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Wednesday, April 15, 2020

Homestead 42

The fifth (and penultimate) episode of Plot Against America aired last night. It is the first episode where we see the government acting to disadvantage Jews, either directly or through inaction in the face of private violence. We have seen examples of private Anti-Semitism bubbling to the surface--desecration of a cemetery, anti-Semitic comments and insults and confrontations in public--without an explicit link to anything from the government. There is an Anti-Semite in the White House, but we have not seen him say or do anything to give the public "permission" to act out. The closest was a state dinner for German Foreign Minister Joachim von Ribbentrop.

That changed this week in two respects. We see a group of thugs (the hint is they are from the German-American Bund) violently attach the audience at stump speech by (Jewish) presidential candidate Walter Winchell, while police stand by and watch. And we hear later radio reports that the Winchell audience attacked the bystanders.

The centerpiece of the episode is implementation of Homestead 42. This an Interior program (designed by a rabbi who works in the administration) that asks/urges/coerces/orders/conspires with companies to transfer Jewish (or "urban," in the parlance) employees from the East Coast to rural areas off the coasts, with the government paying moving expenses but not increased salary or bonuses. Herman, a salesman for Met Life, is transferred to Danville, Kentucky. He joins a lawsuit to enjoin the transfer, but the lawsuit fails in the district court; facing another year of litigation, he quits his job rather than move.

So would such a law would be invalid today, would it have been invalid then, and why?

Under current law, workers would seem to be able to raise the following. It violates § 1981, by creating unique contract terms for Jewish works (Jewish is treated as a race for § 1981 purposes). It also may violate Title VII, depending on whether an unwanted transfer is an adverse employment action. THere is an argument that the companies act under color of federal law and are violating the First and Fifth Amendments, depending on how coercive the government program is. And the program violates the First and Fifth Amendments, by compelling (or even encouraging) private action that targets certain people for disadvantage (or at least unwanted action) because of race and religion. Although the program is "voluntary" in that the workers can quit their jobs rather than move, a point Interior Secretary Henry Ford makes, it still singles out one group for a Hobson's Choice.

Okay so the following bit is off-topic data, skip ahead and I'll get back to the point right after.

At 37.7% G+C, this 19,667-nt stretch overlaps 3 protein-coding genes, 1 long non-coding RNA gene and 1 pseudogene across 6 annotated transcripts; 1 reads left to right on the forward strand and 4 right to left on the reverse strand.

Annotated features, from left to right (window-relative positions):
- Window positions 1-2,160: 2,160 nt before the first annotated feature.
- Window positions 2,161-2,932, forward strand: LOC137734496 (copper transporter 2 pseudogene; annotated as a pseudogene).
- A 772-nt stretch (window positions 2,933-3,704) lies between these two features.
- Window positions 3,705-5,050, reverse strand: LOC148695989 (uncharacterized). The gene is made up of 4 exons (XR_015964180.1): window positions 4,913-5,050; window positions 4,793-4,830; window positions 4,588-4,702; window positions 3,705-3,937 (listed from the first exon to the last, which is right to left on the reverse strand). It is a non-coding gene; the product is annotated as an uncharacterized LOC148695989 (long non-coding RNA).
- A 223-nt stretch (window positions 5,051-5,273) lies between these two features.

The more interesting question is whether it would have been declared invalid in 1942. The claims against the companies would be tougher--there was no Title VII, § 1981 had not been pulled from the scrap heap, and the state-action doctrine was in its infancy, the "close nexus" test not yet developed. As for the claims against the United States, would this sort of race- or religion-based targeting of a group for relocation off the coasts and to the middle of the country have survived challenge in 1943? Put differently, would Korematsu and Endo have come out differently were the United States not at war, steadfastly neutral in the War in Europe and with a thriving economy?*

[*] Keeping the rest of history constant, the Court to hear this case would have looked 67 % the same as the Korematsu Court. It would have included five FDR appointees (Black, Reed, Frankfurter, Douglas, and Murphy), plus Stone, a Republican Coolidge appointee, whom Lindbergh might have elevated to Chief in 1941, as FDR did in real life.

Posted by Howard Wasserman on April 15, 2020 at 09:31 AM in Constitutional thoughts, Culture, Howard Wasserman | Permalink

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